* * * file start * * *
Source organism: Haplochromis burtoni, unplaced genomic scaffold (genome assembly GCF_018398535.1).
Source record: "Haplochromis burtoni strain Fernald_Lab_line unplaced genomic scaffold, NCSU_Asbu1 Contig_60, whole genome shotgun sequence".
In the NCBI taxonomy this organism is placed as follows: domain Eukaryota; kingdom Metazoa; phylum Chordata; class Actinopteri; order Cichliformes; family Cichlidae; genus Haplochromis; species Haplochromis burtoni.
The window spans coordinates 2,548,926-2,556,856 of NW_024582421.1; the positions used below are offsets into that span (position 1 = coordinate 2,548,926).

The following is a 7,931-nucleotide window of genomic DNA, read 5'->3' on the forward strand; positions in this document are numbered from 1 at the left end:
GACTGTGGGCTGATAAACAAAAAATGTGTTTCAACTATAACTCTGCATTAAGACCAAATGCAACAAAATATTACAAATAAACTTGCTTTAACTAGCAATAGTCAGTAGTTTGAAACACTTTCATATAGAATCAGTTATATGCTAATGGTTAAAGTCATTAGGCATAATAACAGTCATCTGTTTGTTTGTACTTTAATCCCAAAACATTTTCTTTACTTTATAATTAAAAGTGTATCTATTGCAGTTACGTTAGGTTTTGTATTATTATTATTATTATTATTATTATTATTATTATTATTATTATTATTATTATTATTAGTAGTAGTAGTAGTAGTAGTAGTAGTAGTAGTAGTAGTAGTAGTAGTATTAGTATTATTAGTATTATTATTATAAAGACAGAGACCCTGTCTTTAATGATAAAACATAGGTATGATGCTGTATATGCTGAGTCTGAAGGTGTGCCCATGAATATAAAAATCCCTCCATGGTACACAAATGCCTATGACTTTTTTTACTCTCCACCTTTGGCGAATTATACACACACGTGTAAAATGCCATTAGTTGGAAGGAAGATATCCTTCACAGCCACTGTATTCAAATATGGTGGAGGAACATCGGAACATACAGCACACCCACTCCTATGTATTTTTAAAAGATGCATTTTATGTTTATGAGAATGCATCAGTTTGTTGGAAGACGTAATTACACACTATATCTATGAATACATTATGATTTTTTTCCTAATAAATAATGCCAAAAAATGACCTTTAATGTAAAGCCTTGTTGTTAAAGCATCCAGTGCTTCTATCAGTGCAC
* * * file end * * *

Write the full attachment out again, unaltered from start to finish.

Source organism: Haplochromis burtoni, unplaced genomic scaffold (genome assembly GCF_018398535.1).
Source record: "Haplochromis burtoni strain Fernald_Lab_line unplaced genomic scaffold, NCSU_Asbu1 Contig_60, whole genome shotgun sequence".
In the NCBI taxonomy this organism is placed as follows: domain Eukaryota; kingdom Metazoa; phylum Chordata; class Actinopteri; order Cichliformes; family Cichlidae; genus Haplochromis; species Haplochromis burtoni.
The window spans coordinates 2,548,926-2,556,856 of NW_024582421.1; the positions used below are offsets into that span (position 1 = coordinate 2,548,926).

The following is a 7,931-nucleotide window of genomic DNA, read 5'->3' on the forward strand; positions in this document are numbered from 1 at the left end:
GACTGTGGGCTGATAAACAAAAAATGTGTTTCAACTATAACTCTGCATTAAGACCAAATGCAACAAAATATTACAAATAAACTTGCTTTAACTAGCAATAGTCAGTAGTTTGAAACACTTTCATATAGAATCAGTTATATGCTAATGGTTAAAGTCATTAGGCATAATAACAGTCATCTGTTTGTTTGTACTTTAATCCCAAAACATTTTCTTTACTTTATAATTAAAAGTGTATCTATTGCAGTTACGTTAGGTTTTGTATTATTATTATTATTATTATTATTATTATTATTATTATTATTATTATTATTATTATTAGTAGTAGTAGTAGTAGTAGTAGTAGTAGTAGTAGTAGTAGTAGTAGTATTAGTATTATTAGTATTATTATTATAAAGACAGAGACCCTGTCTTTAATGATAAAACATAGGTATGATGCTGTATATGCTGAGTCTGAAGGTGTGCCCATGAATATAAAAATCCCTCCATGGTACACAAATGCCTATGACTTTTTTTACTCTCCACCTTTGGCGAATTATACACACACGTGTAAAATGCCATTAGTTGGAAGGAAGATATCCTTCACAGCCACTGTATTCAAATATGGTGGAGGAACATCGGAACATACAGCACACCCACTCCTATGTATTTTTAAAAGATGCATTTTATGTTTATGAGAATGCATCAGTTTGTTGGAAGACGTAATTACACACTATATCTATGAATACATTATGATTTTTTTCCTAATAAATAATGCCAAAAAATGACCTTTAATGTAAAGCCTTGTTGTTAAAGCATCCAGTGCTTCTATCAGTGCAC